The day before bread was to be baked, the required Hefariebala patties were broken into pieces and placed in warm water to dissolve. Into this mixture, flour was stirred to make the bread dough. This was covered and allowed to sit overnight. Early the next morning, the women began kneading the bread dough. Kneading the dough broke up the air bubbles and also developed the gluten in the flour. Both of these processes were necessary to produce bread with a fine, light grain. This was hard work, especially when making the many loaves of bread required to feed large families and often farm workers as well. Each loaf of bread contained 3-4 pounds of dough, and most women made 6-10 loaves of bread at a time, depending on the size of their families. Each portion of dough was shaped into a round loaf and placed into a round baking pan. Then the loaves were brushed with an egg wash to give it a nice brown top when it was baked.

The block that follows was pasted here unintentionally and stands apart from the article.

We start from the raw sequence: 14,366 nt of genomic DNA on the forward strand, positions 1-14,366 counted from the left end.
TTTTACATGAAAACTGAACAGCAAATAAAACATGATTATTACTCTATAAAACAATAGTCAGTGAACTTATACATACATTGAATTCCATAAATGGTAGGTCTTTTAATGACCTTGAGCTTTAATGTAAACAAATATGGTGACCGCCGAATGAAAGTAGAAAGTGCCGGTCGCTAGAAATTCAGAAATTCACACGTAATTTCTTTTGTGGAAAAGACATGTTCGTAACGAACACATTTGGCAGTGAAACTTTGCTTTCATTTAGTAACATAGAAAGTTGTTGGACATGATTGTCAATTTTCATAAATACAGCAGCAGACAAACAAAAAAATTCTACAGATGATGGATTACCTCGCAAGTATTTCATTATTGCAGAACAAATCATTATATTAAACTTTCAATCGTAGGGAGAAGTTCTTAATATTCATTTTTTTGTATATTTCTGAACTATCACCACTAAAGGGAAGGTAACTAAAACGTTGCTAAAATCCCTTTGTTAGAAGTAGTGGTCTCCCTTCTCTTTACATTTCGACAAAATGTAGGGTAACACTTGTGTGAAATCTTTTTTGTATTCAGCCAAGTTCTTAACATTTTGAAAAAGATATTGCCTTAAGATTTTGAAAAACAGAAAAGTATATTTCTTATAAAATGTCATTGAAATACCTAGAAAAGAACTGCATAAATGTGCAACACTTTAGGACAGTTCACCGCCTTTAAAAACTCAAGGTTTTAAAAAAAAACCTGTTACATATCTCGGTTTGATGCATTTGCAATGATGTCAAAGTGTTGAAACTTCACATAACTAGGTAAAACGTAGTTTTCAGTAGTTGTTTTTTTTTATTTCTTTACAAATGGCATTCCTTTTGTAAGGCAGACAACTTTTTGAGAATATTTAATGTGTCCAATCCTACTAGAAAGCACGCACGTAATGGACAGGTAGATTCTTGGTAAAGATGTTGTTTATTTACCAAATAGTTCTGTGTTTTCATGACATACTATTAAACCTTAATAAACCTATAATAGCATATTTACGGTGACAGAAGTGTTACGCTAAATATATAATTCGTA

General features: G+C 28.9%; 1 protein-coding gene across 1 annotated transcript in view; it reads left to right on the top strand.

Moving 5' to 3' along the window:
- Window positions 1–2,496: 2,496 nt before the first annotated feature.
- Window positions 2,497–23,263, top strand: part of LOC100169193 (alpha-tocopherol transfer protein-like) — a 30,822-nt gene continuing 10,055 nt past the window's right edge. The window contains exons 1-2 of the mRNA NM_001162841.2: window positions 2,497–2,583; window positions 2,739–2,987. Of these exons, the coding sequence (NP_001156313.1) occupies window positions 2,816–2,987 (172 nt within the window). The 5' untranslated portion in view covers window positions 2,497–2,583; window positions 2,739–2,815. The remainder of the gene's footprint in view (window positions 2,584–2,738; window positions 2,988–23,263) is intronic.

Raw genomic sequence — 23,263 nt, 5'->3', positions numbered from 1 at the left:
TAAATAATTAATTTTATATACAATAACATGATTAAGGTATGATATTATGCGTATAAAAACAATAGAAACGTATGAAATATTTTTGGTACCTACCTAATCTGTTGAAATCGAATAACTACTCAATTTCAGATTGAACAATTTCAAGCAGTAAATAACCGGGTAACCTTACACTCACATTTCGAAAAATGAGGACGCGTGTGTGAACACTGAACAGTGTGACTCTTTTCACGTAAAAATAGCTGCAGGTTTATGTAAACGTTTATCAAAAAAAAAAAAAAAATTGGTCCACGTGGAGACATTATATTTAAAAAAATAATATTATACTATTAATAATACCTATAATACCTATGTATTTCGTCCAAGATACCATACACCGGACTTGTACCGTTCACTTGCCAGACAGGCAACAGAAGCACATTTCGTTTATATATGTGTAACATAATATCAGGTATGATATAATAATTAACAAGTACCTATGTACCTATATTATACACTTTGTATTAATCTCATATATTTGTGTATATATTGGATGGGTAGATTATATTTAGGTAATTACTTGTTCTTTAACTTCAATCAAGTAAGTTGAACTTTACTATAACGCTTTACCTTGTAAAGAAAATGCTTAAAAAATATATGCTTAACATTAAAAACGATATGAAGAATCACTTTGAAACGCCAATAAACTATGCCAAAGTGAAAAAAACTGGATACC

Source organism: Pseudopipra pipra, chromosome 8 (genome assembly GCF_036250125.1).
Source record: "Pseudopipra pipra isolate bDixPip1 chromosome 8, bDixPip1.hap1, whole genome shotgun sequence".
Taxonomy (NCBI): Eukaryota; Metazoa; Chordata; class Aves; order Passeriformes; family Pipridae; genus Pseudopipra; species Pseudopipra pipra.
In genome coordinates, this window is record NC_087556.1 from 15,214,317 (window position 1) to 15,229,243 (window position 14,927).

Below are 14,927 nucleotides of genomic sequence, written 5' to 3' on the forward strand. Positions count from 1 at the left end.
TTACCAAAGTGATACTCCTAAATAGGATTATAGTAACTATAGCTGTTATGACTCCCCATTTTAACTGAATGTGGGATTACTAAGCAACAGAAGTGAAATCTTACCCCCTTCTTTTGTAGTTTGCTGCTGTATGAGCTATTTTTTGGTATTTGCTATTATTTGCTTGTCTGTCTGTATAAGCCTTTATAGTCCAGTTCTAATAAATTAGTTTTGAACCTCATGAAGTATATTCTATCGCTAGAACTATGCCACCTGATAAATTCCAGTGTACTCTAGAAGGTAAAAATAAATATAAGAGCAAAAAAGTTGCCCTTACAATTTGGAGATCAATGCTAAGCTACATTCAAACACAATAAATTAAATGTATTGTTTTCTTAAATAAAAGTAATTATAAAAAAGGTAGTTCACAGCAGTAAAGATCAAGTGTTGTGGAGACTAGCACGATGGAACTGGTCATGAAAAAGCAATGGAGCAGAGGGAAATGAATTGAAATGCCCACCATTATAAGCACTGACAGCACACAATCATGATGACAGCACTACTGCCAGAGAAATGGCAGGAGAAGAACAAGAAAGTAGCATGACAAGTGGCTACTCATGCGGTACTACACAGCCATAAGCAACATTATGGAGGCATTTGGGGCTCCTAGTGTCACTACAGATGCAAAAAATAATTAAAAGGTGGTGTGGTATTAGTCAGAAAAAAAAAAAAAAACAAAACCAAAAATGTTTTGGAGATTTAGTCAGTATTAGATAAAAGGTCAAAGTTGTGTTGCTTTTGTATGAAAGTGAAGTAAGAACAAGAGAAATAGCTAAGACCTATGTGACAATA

Our bake oven in Teplitz, Bessarabia was spacious with a round ceiling. To heat the bake oven, my mother used scrap wood and shavings from Dad's wagon-making shop. Other women in the village used corn stalks along with other fuels. Fuel in general was hard to come by. For that reason, baking was carefully planned to utilize the entire capacity of the oven in order to conomize on the fuel use.

Along with bread baking, the women in my village often also made Suessbrot (braided sweet-bread or egg bread) or Streusel Kuchen (sweet-dough in a shallow pan, basted with egg and topped with streusel). On occasion, a ham was wrapped in a sheet of bread dough and baked in the oven along with the bread. The result was a tasty and juicy ham. The bread-crust from such a ham did not go to waste. It was a delicious snack!